Media campaign on disclosure and stigma changes gay men's attitudes

Published: September 21, 2011

A Canadian campaign which asked gay men “If you were rejected every time you disclosed, would you?” appears to have raised men’s understanding of the dilemmas which men with HIV face. The campaign also succeeded in reducing the number of men who try to avoid infection by relying on men with HIV disclosing their status, researchers report in the October issue of Health Education Research.

The campaign was not intended to broadcast a ‘message’ or give instructions, but to stimulate dialogue within local communities. Moreover the authors suggest that the extensive community consultation which went into its development contributed to the campaign’s success.

Staff from frontline HIV prevention work, public health, government and academia participated in the consultation which identified HIV-related stigma as a priority issue. Moreover they focused on stigma within gay communities as it is manifested in the attitudes of some HIV-negative men towards potential sexual partners who have HIV. The campaign developers believe that there are links between the problems of stigma, disclosure, conflicting assumptions and risk taking.

In particular, some of those involved in this project have previously researched gay men’s sexual interactions in which “potential partners interpret risk by bringing sometimes conflicting and inaccurate assumptions to bear in making decisions about safe sex”. For example, men may make different assumptions about a partner’s willingness to have unprotected sex, with some HIV-positive men assuming that only another positive man would do so, and some HIV-negative men thinking the opposite.

To further complicate the expectations and understandings of men seeking sexual partners, the Canadian judiciary has also asserted that disclosure of HIV status is an obligation for people with HIV before any sex in which there is a significant risk of HIV transmission.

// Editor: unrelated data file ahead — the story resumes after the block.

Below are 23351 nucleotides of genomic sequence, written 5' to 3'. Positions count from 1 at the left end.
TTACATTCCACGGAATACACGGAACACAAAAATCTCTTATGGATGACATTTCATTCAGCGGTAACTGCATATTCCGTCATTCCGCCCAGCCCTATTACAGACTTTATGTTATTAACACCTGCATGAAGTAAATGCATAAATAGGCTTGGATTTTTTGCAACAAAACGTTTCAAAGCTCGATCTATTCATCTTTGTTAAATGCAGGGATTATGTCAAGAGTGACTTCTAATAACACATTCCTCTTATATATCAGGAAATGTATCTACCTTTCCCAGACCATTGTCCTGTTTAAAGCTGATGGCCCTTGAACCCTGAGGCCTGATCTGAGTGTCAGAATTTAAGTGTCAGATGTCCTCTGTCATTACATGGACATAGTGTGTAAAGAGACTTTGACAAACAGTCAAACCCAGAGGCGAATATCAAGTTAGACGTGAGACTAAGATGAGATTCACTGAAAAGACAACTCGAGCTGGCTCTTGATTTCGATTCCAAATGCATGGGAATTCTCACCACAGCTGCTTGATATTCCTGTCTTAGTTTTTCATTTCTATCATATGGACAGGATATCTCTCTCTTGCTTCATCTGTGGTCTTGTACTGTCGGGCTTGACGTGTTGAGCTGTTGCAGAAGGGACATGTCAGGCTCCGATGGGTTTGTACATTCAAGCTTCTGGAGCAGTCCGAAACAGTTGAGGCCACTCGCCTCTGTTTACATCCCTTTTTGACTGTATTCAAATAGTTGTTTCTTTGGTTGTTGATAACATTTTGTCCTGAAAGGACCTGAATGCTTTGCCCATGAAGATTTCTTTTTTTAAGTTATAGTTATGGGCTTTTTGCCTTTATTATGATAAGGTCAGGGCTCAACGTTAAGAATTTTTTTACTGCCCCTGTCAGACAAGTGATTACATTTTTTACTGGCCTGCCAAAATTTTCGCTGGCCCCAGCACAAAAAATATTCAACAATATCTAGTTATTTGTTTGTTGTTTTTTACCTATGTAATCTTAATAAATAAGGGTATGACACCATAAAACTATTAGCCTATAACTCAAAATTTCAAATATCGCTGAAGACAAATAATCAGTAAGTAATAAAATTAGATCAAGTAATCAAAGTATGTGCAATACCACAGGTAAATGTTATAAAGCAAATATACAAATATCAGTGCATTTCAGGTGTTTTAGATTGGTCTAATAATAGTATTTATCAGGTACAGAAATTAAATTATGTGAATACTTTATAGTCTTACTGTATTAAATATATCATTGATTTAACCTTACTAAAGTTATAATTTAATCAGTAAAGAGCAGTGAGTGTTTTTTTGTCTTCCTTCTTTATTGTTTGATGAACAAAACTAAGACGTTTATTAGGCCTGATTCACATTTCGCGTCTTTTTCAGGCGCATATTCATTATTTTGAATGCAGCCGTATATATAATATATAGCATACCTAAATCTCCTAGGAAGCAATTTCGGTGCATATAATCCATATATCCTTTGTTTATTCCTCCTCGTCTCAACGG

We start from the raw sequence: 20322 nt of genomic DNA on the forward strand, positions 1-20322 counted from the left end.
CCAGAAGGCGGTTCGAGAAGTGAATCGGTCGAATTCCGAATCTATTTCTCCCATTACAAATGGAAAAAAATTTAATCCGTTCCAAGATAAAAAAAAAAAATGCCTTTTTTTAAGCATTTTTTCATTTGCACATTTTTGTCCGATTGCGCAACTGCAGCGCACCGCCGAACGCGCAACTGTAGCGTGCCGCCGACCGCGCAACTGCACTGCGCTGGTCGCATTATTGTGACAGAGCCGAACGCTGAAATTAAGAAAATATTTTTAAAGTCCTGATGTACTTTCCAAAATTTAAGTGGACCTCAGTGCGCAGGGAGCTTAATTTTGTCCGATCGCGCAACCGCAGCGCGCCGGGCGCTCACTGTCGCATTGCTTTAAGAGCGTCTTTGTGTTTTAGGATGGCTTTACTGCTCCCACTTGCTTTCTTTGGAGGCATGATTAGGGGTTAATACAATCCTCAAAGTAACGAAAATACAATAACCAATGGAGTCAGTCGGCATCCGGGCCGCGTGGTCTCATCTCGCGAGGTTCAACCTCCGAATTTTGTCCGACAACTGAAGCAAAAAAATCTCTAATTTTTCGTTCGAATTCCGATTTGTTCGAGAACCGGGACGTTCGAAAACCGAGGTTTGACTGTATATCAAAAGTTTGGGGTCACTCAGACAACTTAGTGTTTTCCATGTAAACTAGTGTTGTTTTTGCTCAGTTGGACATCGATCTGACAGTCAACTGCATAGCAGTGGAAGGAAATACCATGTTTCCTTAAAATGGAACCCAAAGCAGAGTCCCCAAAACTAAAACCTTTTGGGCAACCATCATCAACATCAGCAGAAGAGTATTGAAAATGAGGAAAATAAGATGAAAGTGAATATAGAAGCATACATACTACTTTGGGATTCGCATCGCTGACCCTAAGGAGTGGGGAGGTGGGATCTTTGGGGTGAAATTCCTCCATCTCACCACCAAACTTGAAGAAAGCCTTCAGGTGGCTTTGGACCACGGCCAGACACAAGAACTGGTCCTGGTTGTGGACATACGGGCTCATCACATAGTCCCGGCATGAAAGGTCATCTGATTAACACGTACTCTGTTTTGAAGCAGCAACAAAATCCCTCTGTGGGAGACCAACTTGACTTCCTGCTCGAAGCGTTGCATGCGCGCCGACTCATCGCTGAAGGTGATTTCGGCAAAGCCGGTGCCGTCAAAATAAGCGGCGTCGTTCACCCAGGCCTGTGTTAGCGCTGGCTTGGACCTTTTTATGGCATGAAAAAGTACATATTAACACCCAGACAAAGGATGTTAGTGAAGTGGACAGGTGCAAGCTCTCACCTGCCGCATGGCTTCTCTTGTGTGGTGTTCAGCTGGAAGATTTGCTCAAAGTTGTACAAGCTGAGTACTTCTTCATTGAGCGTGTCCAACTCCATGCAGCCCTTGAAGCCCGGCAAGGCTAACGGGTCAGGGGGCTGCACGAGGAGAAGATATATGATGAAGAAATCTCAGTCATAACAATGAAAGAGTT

Given the incompatibility of these different assumptions, the campaign was intended to allow men to move beyond the conversations they had within their own social circles and engage in “a more broad based community discussion” about stigma, disclosure and sexual decision making.

The campaign drew attention to itself through press advertising, outdoor advertising, online promotion and community outreach activities.

It was centred on the question “If you were rejected every time you disclosed, would you?”. This question was intended to be sufficiently provocative that it would encourage public reflection and conversation.

Moreover a key part of the campaign was its website. Blogs on the website written by eight different HIV-negative and HIV-positive men invited men visiting the site to respond to the issues raised and to post comments.

Over five months, the web site had 20,844 unique visitors (80% from Ontario), who stayed an average of six minutes per visit. Some 4384 visitors came back to the site ten times or more.

The researchers describe the blog discussions as “lengthy and lively”. Topics included the sources, forms and consequences of HIV stigma; how to separate rejection of the virus from rejection of men who have the virus; the ethics and practicalities of disclosure of status; challenging stigma; and responsibility and consent in HIV transmission.

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